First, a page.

Definition of Cultural Relativism
Cultural Relativism, as it has been called, challenges our ordinary belief in the objectivity and universality of moral truth. There is no such thing as universal truth in ethics: there are only the various cultural codes, and nothing more. Moreover, our own code has no special status; it is merely one among many. Each society has traits and customs that make it different from any other. Every society has their own way of looking at and dealing with certain situations. Different societies have different moral codes.
Cultural Relativism in actual practice
Cultural Relativists argue that it is the cultural normality's of a society itself that makes an action morally right. Morality is subject to change over time, for example, in the southern United States slavery is now viewed as immoral, when only a few hundred years ago, it was not. Therefore there are no objective or absolute moral standards that apply to all cultures and people at all times.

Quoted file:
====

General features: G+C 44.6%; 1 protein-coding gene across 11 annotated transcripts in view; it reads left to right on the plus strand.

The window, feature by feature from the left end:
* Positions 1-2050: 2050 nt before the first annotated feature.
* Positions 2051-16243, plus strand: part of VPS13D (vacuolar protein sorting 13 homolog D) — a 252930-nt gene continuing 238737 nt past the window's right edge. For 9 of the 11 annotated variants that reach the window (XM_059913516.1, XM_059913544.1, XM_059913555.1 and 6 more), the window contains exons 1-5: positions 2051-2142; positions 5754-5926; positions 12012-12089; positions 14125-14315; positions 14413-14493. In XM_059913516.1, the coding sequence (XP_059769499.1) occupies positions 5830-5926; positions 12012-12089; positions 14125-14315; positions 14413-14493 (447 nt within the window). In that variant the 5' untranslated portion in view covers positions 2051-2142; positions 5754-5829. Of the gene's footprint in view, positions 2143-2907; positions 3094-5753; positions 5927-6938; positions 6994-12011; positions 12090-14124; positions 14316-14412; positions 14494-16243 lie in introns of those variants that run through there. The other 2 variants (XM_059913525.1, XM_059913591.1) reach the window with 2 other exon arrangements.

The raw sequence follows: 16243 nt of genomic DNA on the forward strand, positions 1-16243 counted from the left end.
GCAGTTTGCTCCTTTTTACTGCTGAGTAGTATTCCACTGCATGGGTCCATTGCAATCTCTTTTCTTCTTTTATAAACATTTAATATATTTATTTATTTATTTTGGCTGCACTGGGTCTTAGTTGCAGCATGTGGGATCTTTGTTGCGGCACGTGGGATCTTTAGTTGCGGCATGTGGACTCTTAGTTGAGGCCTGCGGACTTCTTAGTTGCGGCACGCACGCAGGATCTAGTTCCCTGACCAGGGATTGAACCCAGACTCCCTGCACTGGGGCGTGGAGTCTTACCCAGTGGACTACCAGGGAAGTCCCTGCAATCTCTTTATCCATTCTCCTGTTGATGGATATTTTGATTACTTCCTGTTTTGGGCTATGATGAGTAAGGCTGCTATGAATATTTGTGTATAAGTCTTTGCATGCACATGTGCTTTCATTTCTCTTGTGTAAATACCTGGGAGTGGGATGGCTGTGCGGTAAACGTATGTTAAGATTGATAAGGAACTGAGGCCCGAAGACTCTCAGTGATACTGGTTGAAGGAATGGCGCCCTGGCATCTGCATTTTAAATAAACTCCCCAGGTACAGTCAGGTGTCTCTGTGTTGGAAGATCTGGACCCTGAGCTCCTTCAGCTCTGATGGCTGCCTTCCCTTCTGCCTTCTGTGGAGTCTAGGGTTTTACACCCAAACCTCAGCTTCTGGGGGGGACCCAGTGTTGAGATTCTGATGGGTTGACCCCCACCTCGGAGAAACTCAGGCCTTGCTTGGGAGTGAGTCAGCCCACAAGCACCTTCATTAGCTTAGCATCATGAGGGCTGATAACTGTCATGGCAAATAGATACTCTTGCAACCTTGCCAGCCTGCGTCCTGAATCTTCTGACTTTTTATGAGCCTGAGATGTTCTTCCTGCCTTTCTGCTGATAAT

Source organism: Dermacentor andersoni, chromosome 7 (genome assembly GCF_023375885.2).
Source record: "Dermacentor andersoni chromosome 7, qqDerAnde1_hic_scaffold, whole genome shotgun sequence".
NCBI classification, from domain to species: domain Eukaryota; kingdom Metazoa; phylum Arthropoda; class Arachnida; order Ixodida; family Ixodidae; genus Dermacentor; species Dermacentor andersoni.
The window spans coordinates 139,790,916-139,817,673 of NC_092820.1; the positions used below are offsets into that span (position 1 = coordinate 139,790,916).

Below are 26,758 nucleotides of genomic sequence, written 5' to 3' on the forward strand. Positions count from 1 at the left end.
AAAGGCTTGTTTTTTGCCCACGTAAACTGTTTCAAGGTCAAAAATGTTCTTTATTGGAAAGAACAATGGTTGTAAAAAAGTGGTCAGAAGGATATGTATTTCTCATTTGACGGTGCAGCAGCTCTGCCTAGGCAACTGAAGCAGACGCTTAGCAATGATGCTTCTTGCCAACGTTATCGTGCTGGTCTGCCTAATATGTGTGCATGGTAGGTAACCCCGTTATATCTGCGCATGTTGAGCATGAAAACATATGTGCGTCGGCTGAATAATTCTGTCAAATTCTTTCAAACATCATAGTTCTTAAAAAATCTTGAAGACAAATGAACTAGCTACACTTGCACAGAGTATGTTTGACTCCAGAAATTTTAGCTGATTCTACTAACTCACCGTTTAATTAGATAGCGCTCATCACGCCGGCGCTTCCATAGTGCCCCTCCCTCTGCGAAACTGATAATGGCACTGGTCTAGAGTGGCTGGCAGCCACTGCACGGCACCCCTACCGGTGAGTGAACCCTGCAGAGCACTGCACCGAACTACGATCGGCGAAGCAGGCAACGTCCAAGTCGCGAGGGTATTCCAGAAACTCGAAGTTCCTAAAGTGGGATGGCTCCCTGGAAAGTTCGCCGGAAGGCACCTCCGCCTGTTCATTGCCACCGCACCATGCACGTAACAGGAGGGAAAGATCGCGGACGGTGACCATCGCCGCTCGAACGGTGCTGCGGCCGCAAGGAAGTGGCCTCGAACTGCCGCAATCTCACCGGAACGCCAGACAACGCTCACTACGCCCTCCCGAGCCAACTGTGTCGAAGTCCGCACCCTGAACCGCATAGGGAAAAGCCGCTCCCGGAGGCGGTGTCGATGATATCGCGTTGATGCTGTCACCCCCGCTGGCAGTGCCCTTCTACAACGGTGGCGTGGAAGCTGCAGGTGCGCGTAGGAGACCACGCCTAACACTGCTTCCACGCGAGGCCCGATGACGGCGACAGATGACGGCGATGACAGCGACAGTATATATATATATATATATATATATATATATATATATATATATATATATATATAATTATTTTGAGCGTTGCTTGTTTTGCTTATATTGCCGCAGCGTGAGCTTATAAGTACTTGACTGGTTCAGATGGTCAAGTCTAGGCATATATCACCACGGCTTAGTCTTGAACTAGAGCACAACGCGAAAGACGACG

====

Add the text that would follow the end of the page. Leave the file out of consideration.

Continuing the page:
According to Ruth Benedict (1934) an anthropologist and supporter of cultural relativism. In conclusion to her observations of various people, she argued that "normality is relative to culture, morally good is synonymous with normal, and therefore morality is relative to culture." Morality must be considered relative to the goals, wants, beliefs, history, and environment of the society in question. Even though individual beliefs may originate from personal experience, there are common social rules, values, customs, and habits that have gained social approval over the years, so that they have become part of the norm or the nature of things. Therefore, since morality is based on society and different societies have different views of right and wrong and proves once again there can be no moral absolutes. Since there are no absolutes, under this view of cultural...